“The Elephant Paradigm” by Gurcharan Das is a collection of essays by the author based on his columns in The Times Of India and other newspapers. Published in 2002, it examines how India has changed after the economic liberalization of 1991, as well as other reforms like those in telecommunications, education, and local government. It then ponders how the country can really make progress on economic and other fronts to become a truly developed country. (Disclosure: After the first 100 or so pages, I mostly skimmed through the rest of the pages as I found the book a bit dull – more on that below – so take this “review” with a pinch of salt.)
One of my bad habits is to always try and read a book from cover to cover even after I have realized that I do not like the book. This habit not only wastes a lot of my time, but it also makes me drag my feet before picking up another book to read. It is thus doubly harmful. I have been trying to break this habit, especially after reading articles like Nancy Pearl’s Rule Of 50 For Dropping A Bad Book and Reading Is Not A Chore: On Quitting Books.
When I started reading this particular book, I found it quite stultifying and haphazard even after I had read close to a 100 pages (out of the roughly 300 pages), so I thought of discarding it in keeping with my resolve to mend my bad habit. However, having read the author’s column on and off in the Sunday edition of The Times Of India over many years, I felt a bit bad about it and skimmed through the remaining pages, reading a page more thoroughly if something on the page caught my eye. The book unhappily did not get any better, so I ultimately ended up wasting my time.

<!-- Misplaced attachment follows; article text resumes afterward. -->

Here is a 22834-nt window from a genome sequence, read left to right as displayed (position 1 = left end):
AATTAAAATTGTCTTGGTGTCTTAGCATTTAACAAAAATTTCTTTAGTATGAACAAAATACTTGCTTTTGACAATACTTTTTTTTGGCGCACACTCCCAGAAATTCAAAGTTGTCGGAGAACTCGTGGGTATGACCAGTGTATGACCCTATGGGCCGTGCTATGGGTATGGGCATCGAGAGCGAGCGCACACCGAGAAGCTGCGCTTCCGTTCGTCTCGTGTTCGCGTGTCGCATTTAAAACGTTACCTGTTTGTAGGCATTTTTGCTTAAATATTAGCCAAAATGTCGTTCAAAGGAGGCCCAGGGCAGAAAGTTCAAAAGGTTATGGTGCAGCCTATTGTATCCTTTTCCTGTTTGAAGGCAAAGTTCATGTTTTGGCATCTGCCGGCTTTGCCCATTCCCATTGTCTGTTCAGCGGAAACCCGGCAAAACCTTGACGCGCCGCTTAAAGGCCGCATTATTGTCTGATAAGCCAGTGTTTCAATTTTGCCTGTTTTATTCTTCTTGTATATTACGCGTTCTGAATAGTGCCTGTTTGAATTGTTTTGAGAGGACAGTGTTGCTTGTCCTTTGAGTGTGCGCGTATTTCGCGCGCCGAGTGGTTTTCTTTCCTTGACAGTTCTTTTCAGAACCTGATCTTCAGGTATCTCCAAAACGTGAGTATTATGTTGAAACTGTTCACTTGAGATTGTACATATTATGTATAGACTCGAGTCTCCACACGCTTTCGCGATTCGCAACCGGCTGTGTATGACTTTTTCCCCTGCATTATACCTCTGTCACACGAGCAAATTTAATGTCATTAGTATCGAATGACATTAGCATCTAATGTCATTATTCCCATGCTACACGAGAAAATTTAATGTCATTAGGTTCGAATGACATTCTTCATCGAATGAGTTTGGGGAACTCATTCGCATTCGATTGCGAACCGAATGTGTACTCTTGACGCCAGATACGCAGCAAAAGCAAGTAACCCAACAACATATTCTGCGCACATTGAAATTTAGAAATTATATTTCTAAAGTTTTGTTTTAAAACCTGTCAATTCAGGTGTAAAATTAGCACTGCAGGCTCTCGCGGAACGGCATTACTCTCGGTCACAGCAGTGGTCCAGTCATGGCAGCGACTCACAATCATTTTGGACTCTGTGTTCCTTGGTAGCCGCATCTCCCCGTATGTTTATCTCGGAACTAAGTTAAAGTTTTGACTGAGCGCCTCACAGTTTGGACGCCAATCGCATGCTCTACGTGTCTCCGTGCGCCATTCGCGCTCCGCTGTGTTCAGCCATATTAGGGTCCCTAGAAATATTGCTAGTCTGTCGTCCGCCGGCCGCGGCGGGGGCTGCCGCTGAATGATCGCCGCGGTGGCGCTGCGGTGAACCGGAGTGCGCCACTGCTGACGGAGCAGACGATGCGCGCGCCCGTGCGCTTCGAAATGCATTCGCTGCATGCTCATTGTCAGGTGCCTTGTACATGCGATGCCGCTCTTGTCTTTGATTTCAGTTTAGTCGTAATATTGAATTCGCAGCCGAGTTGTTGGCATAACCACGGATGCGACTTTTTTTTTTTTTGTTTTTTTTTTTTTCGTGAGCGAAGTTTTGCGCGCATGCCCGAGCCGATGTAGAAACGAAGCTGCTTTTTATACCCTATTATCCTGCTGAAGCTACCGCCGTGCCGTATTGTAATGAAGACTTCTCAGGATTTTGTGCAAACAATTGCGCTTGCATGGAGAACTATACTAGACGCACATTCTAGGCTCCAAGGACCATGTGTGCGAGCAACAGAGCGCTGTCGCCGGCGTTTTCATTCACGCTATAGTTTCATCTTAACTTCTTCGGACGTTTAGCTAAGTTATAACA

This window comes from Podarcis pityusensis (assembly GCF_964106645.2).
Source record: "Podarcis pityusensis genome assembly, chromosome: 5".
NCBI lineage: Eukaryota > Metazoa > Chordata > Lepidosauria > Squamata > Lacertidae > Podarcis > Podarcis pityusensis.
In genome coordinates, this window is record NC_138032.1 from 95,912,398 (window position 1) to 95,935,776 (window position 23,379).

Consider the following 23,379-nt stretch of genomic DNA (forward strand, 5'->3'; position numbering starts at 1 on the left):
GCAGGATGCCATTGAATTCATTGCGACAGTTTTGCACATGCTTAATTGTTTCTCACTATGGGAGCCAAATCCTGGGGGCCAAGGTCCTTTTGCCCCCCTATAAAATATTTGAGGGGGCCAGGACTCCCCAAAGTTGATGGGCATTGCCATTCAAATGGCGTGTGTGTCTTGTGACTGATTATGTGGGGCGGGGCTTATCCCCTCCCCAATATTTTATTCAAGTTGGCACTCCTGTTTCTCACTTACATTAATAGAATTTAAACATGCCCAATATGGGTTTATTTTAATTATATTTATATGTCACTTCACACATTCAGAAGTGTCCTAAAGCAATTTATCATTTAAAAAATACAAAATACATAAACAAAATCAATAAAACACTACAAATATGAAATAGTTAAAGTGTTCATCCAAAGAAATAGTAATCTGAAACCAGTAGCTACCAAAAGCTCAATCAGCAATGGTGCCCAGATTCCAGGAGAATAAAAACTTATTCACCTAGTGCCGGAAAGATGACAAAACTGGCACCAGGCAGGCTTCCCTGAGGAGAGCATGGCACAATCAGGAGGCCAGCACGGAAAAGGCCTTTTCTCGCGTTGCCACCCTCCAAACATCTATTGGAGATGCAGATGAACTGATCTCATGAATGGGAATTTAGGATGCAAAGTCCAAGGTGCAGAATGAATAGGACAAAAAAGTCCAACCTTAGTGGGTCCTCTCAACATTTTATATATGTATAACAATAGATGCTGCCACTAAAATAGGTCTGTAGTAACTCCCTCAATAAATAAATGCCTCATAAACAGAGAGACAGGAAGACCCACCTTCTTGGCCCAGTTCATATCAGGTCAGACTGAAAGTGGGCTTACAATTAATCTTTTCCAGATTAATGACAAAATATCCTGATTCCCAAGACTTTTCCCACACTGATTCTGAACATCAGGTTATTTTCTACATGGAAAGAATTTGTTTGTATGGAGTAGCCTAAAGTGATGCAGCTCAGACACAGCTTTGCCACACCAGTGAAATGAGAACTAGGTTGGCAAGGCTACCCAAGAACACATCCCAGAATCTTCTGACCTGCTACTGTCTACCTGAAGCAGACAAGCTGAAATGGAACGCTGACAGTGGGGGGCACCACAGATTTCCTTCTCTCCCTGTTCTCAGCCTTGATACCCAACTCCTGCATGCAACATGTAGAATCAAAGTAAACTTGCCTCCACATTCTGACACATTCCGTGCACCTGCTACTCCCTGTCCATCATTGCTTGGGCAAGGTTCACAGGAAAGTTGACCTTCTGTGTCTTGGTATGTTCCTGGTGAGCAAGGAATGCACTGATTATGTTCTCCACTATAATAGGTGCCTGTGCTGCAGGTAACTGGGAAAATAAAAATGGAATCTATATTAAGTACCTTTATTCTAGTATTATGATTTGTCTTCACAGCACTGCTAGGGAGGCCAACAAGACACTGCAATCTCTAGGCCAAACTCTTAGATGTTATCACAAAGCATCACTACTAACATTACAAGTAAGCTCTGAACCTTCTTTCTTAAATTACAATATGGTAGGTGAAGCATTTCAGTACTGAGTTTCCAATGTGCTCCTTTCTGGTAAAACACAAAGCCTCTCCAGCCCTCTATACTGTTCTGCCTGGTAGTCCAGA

The book is divided into three parts, each part containing a series of essays somewhat loosely gathered into individual chapters. The first part examines the country as it stood around 2002 after a decade or so of significant reforms to regulations governing business and finance, telecommunications, local government, education, etc. The second part then explores how individuals have already changed with the changed country and how they must change in order to achieve progress. The last part dwells on how as a nation India must evolve in order to become a truly developed country.
As I have noted earlier, the essays are a bit haphazard and meander through a whole host of topics. Perhaps it is because the source material was a set of disparate newspaper columns. Combined with the dull prose, this makes it very hard to engage with the book. To be sure, there is no doubt that the author is well-read, well-travelled, widely published, and fairly accomplished in his corporate life — however, the book as a whole still does not work for me, so I sadly cannot recommend it.